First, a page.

Friday, April 22, 2011

Barber Track Day 2011

I had a group of friends come up to visit Alabama for a weekend of motorcycle riding a few weeks ago.  I'm not sure how the "a few weeks ago" part happened, but time is flying by it seems.  I can't hope to write an account of all the fun we had that weekend, but I did want to write up something about my experience. 

The purpose of the visit (aside from hanging out and constantly needling each other) was to venture out to Barber Motorsports Park and watch the guys do a Track Day.  Rick has been pestering me for quite some time to come out and ride, and I have always said no due to quite a number of reasons, but I was more than happy to go and watch and try to video some of the spectacle.

The guys rolled up with an enormous Ford F-250,000,000 Diesel and an even more enormous trailer loaded with track bikes.  Shortly followed by a Mini Cooper...LOL.  What a combo of vehicles to have arrive late at night...

Saturday was to be spent at the track, and the day was beautiful.  I rode the VFR over to the track with cameras and all for the days festivities.  Little did I know that I was going to get an offer I couldn't refuse.  As the rest of the gang was going through tech (to make sure stuff like oil and parts weren't going to fall of their bikes at high speeds), I talked with one of the guys from NESBA.  The NESBA group was putting on the track day and there happened to be a free "intro" class where I would be able to follow a control rider ( in essence the track referees/coaches) around Barber's track.  I figured Brenna wouldn't totally kill me for doing that since it would be controlled and just a fun loop or two around the track.  I signed up and sprinted back up to the pits to tape up and get my bike to tech.  Steve helped me strip off the mirrors, zip tie the rear foot pegs and tape up the bike in record time.  Seriously, we did it so fast an F1 pit crew would be impressed.  I bummed a track suit and helmet just to get through the inspection process and got the bike cleared with only a couple of minutes to spare.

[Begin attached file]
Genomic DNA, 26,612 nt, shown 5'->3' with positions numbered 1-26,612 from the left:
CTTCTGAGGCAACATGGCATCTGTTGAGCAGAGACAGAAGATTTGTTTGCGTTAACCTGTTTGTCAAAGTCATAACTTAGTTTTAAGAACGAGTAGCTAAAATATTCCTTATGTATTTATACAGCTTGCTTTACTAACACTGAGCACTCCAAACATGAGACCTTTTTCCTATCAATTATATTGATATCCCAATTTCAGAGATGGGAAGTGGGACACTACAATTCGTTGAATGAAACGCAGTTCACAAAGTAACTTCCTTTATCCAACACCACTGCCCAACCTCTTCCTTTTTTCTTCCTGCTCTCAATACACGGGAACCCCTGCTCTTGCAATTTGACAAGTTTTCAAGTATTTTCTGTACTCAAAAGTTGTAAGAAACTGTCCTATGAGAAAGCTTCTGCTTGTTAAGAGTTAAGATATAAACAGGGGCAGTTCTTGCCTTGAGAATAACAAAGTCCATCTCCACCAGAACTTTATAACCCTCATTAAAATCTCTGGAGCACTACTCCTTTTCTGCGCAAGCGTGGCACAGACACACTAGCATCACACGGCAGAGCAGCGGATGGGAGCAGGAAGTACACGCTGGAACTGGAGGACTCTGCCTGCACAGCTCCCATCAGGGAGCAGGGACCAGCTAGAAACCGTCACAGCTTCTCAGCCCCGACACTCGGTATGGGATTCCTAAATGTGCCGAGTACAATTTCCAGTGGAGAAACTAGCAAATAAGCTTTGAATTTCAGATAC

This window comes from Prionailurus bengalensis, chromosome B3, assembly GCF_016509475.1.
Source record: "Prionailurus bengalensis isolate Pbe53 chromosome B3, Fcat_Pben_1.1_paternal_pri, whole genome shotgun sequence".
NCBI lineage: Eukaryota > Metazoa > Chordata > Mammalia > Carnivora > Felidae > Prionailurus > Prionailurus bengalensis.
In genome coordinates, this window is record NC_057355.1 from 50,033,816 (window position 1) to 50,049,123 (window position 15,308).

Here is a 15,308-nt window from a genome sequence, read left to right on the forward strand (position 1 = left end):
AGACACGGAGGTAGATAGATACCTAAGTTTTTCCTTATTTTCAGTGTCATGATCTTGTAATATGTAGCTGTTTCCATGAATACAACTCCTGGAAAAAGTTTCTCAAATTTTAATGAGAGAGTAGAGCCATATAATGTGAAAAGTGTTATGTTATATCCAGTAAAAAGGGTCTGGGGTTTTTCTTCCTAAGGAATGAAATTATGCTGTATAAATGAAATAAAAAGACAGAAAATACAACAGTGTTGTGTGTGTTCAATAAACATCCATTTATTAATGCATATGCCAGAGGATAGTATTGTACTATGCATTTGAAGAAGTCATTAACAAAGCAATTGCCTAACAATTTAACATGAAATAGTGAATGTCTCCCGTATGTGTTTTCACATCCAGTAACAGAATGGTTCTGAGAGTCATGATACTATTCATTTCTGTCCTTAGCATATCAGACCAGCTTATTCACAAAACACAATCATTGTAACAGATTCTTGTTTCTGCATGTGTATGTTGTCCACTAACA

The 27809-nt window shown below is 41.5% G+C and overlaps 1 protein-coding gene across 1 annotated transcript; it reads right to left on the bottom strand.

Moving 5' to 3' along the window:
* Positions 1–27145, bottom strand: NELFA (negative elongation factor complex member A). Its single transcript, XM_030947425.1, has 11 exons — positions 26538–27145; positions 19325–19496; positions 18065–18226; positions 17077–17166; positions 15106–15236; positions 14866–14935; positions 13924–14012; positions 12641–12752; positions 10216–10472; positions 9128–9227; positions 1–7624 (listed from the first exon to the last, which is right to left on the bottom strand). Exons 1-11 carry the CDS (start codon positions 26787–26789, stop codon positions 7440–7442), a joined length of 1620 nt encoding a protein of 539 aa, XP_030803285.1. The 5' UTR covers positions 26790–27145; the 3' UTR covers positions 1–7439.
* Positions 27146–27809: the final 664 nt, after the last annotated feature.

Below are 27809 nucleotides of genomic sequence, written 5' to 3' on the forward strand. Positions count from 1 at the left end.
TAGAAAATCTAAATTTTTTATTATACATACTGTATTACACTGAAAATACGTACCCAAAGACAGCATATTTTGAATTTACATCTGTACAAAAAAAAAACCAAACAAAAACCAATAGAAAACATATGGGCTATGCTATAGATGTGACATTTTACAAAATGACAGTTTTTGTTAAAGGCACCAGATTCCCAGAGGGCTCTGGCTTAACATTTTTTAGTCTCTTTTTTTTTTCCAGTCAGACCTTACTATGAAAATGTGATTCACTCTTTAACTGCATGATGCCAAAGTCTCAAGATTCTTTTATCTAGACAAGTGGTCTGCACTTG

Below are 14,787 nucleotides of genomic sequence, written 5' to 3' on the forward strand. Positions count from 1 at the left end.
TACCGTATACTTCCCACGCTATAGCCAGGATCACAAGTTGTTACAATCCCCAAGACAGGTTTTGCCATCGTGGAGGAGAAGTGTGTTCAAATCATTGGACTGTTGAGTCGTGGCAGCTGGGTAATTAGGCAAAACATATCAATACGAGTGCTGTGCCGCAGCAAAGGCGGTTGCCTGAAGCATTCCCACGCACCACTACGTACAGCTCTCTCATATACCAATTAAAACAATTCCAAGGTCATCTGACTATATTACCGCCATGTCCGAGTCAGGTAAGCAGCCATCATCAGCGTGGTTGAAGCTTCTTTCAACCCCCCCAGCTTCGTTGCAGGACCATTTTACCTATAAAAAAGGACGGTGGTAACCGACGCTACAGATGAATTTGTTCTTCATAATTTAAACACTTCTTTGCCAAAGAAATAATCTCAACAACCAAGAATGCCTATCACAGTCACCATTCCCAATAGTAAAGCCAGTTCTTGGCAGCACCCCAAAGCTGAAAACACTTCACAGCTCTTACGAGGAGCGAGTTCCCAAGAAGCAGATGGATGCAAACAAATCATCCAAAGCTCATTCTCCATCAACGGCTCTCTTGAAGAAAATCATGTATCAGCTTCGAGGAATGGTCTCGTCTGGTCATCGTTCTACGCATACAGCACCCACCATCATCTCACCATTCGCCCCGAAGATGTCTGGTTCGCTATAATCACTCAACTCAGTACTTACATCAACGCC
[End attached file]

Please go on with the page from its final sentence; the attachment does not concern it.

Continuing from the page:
Once I went to the morning rider meeting to discuss track rules, I found that my controlled lap would actually be 3 full track sessions of 20 minutes each.  I was going to get a half day of riding for free!  Now the nerves set in, and my fear of keeping the bike upright, and more importantly my body un-broken, in a situation where I had very little experience was in the forefront of my mind. 

When my group was announced over the P.A., I donned my borrowed track suit and helmet, fired up the bike, and rolled to meet up with the control rider in the pit lane.  He was really a good guy, and there were a few other novice riders that were going to be towed around behind him.  When it was finally our time to go, we eased on out onto the track...  I almost turned on the signal to merge.  I guess proper driving habits die hard.  We eased around a few turns at what felt like a snails pace and then the roar of engines behind could be heard.  The rest of the group had already caught us and we began to turn up the pace.